John McDonnell said pilots would be run in Liverpool, Sheffield and the midlands to test the impact of giving every person a fixed sum to cover the basics whether they are rich or poor, in work or unemployed.
Mr McDonnell told the Sunday Mirror people would be able to spend the money however they wanted, but the intention was for it to be used to study, set up a business or leave work to care for a loved one.
He acknowledged that the idea was “radical” but insisted the Labour Party could “get the design right”.
“The reason we’re doing it is because the social security system has collapsed,” Mr McDonnell added. “We need a radical alternative and we’re going to examine that.
“We’ll look at options, run the pilots and see if we can roll it out.”
It came as a new poll of voting intention for a general election put Labour ahead of all other parties.
ComRes found that 27 per cent of voters would back Labour in a Westminster vote, 20 per cent the Brexit Party, 19 per cent Conservatives, 14 per cent Liberal Democrats, 7 per cent Change UK, 5 per cent Green Party and 3 per cent Ukip.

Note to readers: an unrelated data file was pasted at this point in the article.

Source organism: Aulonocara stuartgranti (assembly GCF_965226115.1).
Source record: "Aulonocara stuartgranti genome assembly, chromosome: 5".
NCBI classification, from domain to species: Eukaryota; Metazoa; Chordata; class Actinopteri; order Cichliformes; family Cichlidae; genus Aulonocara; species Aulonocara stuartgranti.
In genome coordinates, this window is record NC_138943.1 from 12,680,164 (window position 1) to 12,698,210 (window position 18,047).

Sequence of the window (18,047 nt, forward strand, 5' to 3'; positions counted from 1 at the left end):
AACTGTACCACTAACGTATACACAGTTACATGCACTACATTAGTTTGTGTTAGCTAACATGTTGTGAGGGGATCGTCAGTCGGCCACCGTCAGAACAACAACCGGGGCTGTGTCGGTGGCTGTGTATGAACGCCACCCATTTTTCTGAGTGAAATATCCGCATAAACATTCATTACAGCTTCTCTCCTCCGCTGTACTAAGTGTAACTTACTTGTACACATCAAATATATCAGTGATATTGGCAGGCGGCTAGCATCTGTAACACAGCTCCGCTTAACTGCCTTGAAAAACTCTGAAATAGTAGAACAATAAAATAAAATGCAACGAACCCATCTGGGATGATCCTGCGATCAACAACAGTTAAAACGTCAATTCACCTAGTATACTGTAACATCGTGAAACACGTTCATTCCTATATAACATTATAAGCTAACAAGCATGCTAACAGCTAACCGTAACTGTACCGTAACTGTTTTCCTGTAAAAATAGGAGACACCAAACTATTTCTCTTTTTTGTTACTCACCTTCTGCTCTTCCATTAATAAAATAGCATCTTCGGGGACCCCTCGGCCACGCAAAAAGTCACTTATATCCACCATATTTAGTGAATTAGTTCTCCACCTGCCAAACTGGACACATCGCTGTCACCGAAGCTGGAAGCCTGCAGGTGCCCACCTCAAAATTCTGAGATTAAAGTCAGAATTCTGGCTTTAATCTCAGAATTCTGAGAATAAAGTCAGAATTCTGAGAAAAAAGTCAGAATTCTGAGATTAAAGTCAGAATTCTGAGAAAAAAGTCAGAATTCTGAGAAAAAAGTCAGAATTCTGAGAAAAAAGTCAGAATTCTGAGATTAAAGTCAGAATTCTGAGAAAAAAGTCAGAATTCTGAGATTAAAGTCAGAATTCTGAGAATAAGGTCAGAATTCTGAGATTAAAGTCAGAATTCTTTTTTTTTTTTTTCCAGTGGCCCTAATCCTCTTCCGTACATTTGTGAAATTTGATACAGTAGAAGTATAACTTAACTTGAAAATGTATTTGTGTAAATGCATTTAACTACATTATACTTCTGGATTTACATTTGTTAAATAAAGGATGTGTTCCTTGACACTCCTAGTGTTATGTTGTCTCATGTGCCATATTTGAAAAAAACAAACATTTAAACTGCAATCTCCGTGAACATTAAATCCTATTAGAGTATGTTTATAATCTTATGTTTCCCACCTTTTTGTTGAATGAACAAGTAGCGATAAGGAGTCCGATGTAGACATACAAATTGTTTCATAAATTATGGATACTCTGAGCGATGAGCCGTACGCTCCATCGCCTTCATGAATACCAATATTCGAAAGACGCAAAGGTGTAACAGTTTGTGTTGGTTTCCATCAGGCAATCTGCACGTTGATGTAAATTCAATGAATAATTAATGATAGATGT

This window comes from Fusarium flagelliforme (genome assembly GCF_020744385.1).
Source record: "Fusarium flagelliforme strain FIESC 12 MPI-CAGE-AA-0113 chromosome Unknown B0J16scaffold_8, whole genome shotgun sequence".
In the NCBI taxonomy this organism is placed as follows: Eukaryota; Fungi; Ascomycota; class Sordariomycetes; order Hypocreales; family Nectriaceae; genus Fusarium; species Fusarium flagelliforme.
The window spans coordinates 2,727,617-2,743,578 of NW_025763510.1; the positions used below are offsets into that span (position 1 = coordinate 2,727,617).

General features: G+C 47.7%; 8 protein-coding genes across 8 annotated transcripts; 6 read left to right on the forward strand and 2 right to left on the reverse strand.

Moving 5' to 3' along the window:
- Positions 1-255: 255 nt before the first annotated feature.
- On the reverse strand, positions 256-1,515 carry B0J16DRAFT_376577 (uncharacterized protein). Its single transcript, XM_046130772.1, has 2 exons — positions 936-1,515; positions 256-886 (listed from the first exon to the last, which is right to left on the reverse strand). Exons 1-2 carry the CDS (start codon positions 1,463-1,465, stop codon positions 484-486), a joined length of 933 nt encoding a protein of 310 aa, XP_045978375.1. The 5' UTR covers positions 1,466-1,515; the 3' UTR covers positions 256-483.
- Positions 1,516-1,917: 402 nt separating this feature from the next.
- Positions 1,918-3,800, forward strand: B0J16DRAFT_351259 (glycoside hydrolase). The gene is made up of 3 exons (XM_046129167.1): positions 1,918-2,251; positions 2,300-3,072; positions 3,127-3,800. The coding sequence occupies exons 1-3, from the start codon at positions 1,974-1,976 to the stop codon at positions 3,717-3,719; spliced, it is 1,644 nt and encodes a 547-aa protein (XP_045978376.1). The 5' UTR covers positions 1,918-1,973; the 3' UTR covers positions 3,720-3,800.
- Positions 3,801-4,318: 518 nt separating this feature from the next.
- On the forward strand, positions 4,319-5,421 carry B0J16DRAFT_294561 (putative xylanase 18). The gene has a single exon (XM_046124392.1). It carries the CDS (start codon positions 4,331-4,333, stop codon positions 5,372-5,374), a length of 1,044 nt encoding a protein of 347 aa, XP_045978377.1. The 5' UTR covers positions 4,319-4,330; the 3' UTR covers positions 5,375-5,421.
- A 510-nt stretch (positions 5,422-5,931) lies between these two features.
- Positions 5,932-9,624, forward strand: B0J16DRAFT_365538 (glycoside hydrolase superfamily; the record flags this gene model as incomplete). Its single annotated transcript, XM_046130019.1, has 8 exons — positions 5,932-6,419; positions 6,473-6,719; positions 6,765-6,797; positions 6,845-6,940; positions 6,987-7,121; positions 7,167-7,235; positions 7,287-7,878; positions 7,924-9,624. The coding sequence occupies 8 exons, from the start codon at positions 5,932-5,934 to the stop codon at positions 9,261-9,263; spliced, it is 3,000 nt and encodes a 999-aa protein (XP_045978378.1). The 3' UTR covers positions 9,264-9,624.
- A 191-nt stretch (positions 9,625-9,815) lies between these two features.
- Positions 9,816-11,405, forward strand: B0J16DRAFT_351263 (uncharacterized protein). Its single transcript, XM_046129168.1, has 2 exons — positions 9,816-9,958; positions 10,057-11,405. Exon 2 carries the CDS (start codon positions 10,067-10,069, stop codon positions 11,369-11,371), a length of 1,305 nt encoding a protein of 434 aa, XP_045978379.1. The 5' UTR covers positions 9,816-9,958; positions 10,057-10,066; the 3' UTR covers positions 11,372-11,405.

Labour set up a working group to investigate the feasibility of a basic income in 2017 and a report produced last week put forward concrete proposals for trials.
“Basic income would be a weekly or monthly payment to every person lawfully resident in the UK, paid without conditions or means tests,” the Progressive Economy Forum (PEF) said.
“It could dramatically reduce poverty, insecurity and the use of food banks while saving on the bureaucracy of current social welfare administration.”
Small-scale trials have taken place around the world including in Finland, Canada, the US, India and Namibia, each using different methods and delivering different results.
Proponents of a universal basic income argue that it would ensure nobody lives in poverty and free the entrepreneurial instincts of the population.
Interest in the policy has increased rapidly in recent times, in response to years of austerity and fears of the impact of increasing automation on global employment.
But some critics fear it would be unaffordable and fail to provide a stronger incentive to work than the current welfare system.
John Kay, former director of the Institute for Fiscal Studies, said: “If you do the numbers, either the basic income is unrealistically low, or the tax rate to finance it is unacceptably high. End of story.”
Additional reporting by PA
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